We usually didn’t venture over into East St. Louis, Illinois except for shipping our hogs to the stockyards. Most of the time those trips were made by others and I didn’t get to go along. However, as I got older and journeyed to other destinations such as the Shrine of Our Lady of the Snows in Belleville, Illinois, I passed through East St. Louis on a few occasions. Eventually, as an adult, I became a truck driver for Ameren and travelled to East St. Louis frequently because of delivering things to the company facility located in that city.
Processing the sights as an adult as opposed to childhood was a bit different. I didn’t just see the grandeur of the buildings through the eyes of a child. As an adult I saw the hurt and the pain of people who were struggling. I saw more than the tourist attractions of the city. Seeing the rundown buildings, graffiti, bars on the windows of the buildings, the evidence of homeless people, and knowing all of the crime related stories on the news each evening painted a poignant portrait of city life. I grappled to understand how conditions could get to this point.
Looking back in time helps give a clue. East St. Louis has had a troubled history for at least a century. On July 2, 1917 race riots broke out and hundreds of people (according to some accounts) lost their lives. I can only imagine the trauma that was present during that week ninety-seven years ago. I invite you to read a couple of brief accounts if you are unfamiliar with this piece of history.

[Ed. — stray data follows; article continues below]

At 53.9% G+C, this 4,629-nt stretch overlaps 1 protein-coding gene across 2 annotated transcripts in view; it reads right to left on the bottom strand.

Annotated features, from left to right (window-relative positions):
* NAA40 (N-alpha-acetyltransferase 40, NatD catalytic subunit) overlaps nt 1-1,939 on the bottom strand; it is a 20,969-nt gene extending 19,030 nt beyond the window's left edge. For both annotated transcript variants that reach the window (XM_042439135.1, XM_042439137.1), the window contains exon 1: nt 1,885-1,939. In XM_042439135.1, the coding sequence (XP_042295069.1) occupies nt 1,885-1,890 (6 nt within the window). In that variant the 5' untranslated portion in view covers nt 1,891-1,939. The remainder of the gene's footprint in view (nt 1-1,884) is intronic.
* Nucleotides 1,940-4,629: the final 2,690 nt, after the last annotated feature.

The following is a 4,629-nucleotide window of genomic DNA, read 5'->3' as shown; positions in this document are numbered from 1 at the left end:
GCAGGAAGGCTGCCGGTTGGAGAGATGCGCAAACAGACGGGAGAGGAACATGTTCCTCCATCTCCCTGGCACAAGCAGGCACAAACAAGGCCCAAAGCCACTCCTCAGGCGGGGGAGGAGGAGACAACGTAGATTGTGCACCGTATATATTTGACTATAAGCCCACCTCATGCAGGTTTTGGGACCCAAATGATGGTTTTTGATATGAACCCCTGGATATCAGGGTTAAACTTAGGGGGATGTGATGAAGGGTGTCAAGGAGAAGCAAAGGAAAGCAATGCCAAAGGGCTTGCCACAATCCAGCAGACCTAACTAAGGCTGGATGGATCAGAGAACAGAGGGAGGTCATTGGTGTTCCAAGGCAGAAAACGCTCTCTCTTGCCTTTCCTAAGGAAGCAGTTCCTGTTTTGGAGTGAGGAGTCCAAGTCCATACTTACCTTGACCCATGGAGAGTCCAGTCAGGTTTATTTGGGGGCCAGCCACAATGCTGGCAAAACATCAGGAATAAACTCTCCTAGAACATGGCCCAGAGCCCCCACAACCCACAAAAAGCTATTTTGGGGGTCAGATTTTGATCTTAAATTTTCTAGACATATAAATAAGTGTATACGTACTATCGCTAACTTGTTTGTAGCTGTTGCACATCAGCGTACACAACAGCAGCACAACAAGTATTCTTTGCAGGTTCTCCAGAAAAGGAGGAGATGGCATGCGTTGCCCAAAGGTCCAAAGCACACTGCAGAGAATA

Another significant event took place fifty years ago when The Civil Rights Act of 1964 was signed into law by President Lyndon Johnson on July 2, 1964. This was 47 years to the date from when the race riots broke out in East St. Louis.
As we inch closer to Independence Day let us take time to give thanks to God for the freedoms we enjoy. Let us also pray for those who have suffered greatly in the process throughout history and for those who continue to suffer in modern times. We have come a long way in our country to right some of the wrongs of the past, but there is still much to do.
Marking the 97th anniversary of the race riots in East St. Louis and the 50th anniversary of The Civil Rights Act of 1964, let us intercede for all those who need our prayers.
· For those in major cities where high unemployment and high crime rates afflict the people with undue sorrow
· For immigrants seeking a better life
· For citizens along our southern borders struggling with the influx of immigrants, especially the multitude of children
· For refugees seeking asylum in our country to escape war and violence
· For Native Americans struggling with poverty and addictions
· For all who experience prejudice in any form
There are no easy answers to the complex problems related to crime, poverty, unemployment, bigotry, and hatred. However, if all of us who bear the name of Christian do our part to live a life in union with Jesus Christ, there is no limit to the positive changes we can bring to our world.